you joined #channel kameloso sets mode +o you <you> I am a fish <you> s/fish/snek/ <kameloso> you | I am a snek <blarf> I am a snek too <you> !addquote blarf I am a snek too <kameloso> Quote added at index #4. <you> !quote blarf <kameloso> I am a snek too (blarf #4 2022-04-04) <you> !quote blarf #3 <kameloso> A Møøse once bit my sister (blarf #3 2022-02-01) <you> !quote blarf barnes and noble <kameloso> i got kicked out of barnes and noble once for moving all the bibles into the fiction section (blarf #0 2019-08-21) <you> !seen <kameloso> Usage: !seen [nickname] <you> !seen MrOffline <kameloso> I last saw MrOffline 1 hour and 34 minutes ago. <MrOnline> !note <kameloso> Usage: !note [nickname] [note text] <MrOnline> !note MrOffline About the thing you mentioned, yeah no <kameloso> Note added. MrOnline left #channel MrOffline joined #channel <kameloso> MrOffline! MrOnline left note 4 hours and 28 minutes ago: About the thing you mentioned, yeah no <you> !operator add bob <kameloso> Added BOB as an operator in #channel. <you> !whitelist add alice <kameloso> Added Alice as a whitelisted user in #channel. <you> !blacklist del steve <kameloso> Removed steve as a blacklisted user in #channel. <you> !automode <kameloso> Usage: !automode [add|clear|list] [nickname/account] [mode] <you> !automode add ray +o <kameloso> Automode modified! ray on #channel: +o ray joined #channel kameloso sets mode +o ray <you> !oneliner new <kameloso> Usage: !oneliner new [trigger] [type] [optional cooldown] <you> !oneliner new info random <kameloso> Oneliner !info created! Use !oneliner add to add lines. <you> !oneliner add info @$nickname: for more information just use Google <kameloso> Oneliner line added. <you> !oneliner add info @$nickname: for more information just use Bing <kameloso> Oneliner line added. <you> !oneliner new vods ordered <kameloso> Oneliner !vods created! Use !oneliner add to add lines. <you> !oneliner add vods See https://twitch.tv/zorael/videos for $streamer's on-demand videos (stored temporarily) <kameloso> Oneliner line added. <you> !oneliner new source ordered <kameloso> Oneliner !source created! Use !oneliner add to add lines. <you> !oneliner add source I am $bot. Peruse my source at https://github.com/zorael/kameloso <kameloso> Oneliner line added. <you> !info <kameloso> @you: for more information just use Google <you> !info <kameloso> @you: for more information just use Bing <you> !vods <kameloso> See https://twitch.tv/zorael/videos for Channel's on-demand videos (stored temporarily) <you> !commands <kameloso> Available commands: !info, !vods, !source <you> !oneliner del vods <kameloso> Oneliner !vods removed. <you> !timer new <kameloso> Usage: !timer new [name] [type] [condition] [message threshold] [time threshold] [stagger message count] [stagger time] <you> !timer new mytimer ordered both 100 600 0 0 <kameloso> New timer added! Use !timer add to add lines. <you> !timer add mytimer This is an announcement on a timer <kameloso> Line added to timer mytimer. <you> !timer add mytimer It is sent after 100 messages have been seen *AND* 600 seconds have passed <kameloso> Line added to timer mytimer. (...time passes with activity in chat...) <kameloso> This is an announcement on a timer (...time passes with activity in chat...) <kameloso> It is sent after 100 messages have been seen *AND* 600 seconds have passed <you> !timer suspend mytimer <kameloso> Timer suspended. Use !timer resume mytimer to resume it. <you> !timer resume mytimer <kameloso> Timer resumed! <you> !poll <kameloso> Usage: !poll [seconds] [choice1] [choice2] ... <you> !poll 2m snik snek <kameloso> Voting commenced! Please place your vote for one of: snek, snik (2 minutes) <BOB> snek <Alice> snek <ray> snik <kameloso> Voting complete, results: <kameloso> snek : 2 (66.6%) <kameloso> snik : 1 (33.3%) <you> https://github.com/zorael/kameloso <kameloso> [github.com] GitHub - zorael/kameloso: IRC bot <you> https://youtu.be/ykj3Kpm3O0g <kameloso> [youtube.com] Uti Vår Hage - Kamelåså (HD) (uploaded by Prebstaroni) (context: playing a video game) <you> !counter <kameloso> Usage: !counter [add|del|format|list] [counter word] <you> !counter add deaths <kameloso> Counter deaths added! Access it with !deaths. <you> !deaths+ <kameloso> deaths +1! Current count: 1 <you> !deaths+3 <kameloso> deaths +3! Current count: 4 <you> !deaths <kameloso> Current deaths count: 4 <you> !deaths=0 <kameloso> deaths count assigned to 0! <you> !stopwatch start <kameloso> Stopwatch started! <you> !stopwatch <kameloso> Elapsed time: 18 minutes and 42 seconds <you> !stopwatch stop <kameloso> Stopwatch stopped after 1 hour, 48 minutes and 10 seconds. <you> !time <kameloso> The time is currently 11:04 locally. <you> !time Europe/London <kameloso> The time is currently 10:04 in Europe/London. <you> !time Tokyo <kameloso> The time is currently 18:05 in Tokyo. <you> !setzone Helsinki <kameloso> Timezone changed to Europe/Helsinki. <you> !time <kameloso> The time is currently 12:05 in Europe/Helsinki.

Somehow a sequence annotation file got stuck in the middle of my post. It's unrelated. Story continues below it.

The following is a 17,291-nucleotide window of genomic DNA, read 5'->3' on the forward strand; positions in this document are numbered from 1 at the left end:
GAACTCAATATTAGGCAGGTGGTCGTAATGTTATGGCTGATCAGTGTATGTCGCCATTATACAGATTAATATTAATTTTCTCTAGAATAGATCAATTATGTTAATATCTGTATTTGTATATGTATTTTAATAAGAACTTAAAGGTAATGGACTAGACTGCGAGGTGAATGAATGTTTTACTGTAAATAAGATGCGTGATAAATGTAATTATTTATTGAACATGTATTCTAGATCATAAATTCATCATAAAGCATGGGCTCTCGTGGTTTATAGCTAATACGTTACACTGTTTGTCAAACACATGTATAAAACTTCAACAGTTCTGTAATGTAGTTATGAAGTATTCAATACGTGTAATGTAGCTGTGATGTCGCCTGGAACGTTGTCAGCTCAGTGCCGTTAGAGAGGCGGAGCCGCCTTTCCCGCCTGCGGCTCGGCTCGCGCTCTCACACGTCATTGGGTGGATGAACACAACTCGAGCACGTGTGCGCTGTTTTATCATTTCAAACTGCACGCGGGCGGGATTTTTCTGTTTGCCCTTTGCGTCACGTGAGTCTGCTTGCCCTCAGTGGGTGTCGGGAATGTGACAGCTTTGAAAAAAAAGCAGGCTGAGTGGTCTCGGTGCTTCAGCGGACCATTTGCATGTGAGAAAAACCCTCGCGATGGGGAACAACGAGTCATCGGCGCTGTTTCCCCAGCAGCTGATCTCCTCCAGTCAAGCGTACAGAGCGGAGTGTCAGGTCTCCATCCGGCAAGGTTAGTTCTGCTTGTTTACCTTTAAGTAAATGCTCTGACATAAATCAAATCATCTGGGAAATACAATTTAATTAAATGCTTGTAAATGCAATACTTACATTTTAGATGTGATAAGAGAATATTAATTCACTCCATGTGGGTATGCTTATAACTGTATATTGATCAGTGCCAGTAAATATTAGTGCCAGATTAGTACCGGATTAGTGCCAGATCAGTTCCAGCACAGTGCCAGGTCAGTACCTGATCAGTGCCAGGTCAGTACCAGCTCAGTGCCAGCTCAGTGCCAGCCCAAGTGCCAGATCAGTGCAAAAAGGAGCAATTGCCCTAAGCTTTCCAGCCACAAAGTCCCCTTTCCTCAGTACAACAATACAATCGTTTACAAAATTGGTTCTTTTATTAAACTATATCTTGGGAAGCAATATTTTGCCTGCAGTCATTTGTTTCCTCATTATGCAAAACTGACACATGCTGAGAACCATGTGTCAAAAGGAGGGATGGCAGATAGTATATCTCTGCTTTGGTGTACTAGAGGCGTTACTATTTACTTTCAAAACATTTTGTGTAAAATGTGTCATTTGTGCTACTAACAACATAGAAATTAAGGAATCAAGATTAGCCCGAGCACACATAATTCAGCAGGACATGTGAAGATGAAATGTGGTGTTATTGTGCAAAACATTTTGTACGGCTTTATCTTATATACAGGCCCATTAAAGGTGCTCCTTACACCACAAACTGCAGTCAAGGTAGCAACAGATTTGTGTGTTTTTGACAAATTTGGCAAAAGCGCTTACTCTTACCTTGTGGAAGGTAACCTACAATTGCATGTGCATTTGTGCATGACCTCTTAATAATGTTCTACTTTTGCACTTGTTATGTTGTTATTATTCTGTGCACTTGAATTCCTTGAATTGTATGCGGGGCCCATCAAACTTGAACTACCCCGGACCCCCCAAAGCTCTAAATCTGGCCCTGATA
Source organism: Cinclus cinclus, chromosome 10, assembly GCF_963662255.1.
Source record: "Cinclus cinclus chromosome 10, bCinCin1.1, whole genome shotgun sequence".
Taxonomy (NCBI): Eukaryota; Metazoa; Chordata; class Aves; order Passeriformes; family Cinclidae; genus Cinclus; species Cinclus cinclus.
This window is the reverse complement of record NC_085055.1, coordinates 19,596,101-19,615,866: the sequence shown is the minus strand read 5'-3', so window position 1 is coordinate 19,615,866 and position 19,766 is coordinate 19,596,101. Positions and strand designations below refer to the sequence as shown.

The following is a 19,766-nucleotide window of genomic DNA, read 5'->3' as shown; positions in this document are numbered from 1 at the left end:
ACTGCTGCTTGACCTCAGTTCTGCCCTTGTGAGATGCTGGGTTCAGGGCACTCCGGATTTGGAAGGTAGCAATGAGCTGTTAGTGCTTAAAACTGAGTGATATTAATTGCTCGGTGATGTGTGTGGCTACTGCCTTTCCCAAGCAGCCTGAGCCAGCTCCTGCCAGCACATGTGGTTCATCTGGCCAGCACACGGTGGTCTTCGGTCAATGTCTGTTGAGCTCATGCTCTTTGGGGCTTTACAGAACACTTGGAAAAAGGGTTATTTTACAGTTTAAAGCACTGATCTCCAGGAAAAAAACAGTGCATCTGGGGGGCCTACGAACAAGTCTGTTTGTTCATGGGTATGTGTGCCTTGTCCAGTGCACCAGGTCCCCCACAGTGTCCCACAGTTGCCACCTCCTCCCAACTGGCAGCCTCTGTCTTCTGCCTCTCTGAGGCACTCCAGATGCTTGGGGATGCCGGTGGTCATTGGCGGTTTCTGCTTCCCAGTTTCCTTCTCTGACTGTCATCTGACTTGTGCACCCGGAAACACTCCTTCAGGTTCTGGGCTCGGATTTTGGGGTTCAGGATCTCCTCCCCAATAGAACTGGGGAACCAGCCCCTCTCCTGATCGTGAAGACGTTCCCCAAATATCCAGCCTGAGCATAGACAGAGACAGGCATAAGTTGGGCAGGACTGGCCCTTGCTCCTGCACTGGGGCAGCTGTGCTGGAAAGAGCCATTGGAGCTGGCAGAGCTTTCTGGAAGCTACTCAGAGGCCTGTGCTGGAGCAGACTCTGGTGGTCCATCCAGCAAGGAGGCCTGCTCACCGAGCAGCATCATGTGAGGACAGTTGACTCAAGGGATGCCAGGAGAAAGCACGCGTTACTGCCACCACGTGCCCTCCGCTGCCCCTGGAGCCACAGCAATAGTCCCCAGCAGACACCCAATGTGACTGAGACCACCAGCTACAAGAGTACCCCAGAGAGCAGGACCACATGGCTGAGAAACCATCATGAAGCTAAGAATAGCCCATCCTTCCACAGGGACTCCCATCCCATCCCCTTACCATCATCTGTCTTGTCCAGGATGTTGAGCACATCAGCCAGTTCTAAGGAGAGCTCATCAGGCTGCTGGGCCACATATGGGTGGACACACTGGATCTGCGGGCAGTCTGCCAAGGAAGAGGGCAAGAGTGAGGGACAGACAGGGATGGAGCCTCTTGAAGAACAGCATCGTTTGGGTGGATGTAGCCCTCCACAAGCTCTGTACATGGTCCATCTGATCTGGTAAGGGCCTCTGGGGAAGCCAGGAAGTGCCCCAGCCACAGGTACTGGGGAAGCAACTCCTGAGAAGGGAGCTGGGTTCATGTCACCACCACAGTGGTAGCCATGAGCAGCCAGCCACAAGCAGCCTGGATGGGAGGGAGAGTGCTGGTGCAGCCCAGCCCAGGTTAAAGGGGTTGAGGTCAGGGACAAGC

Online help and commands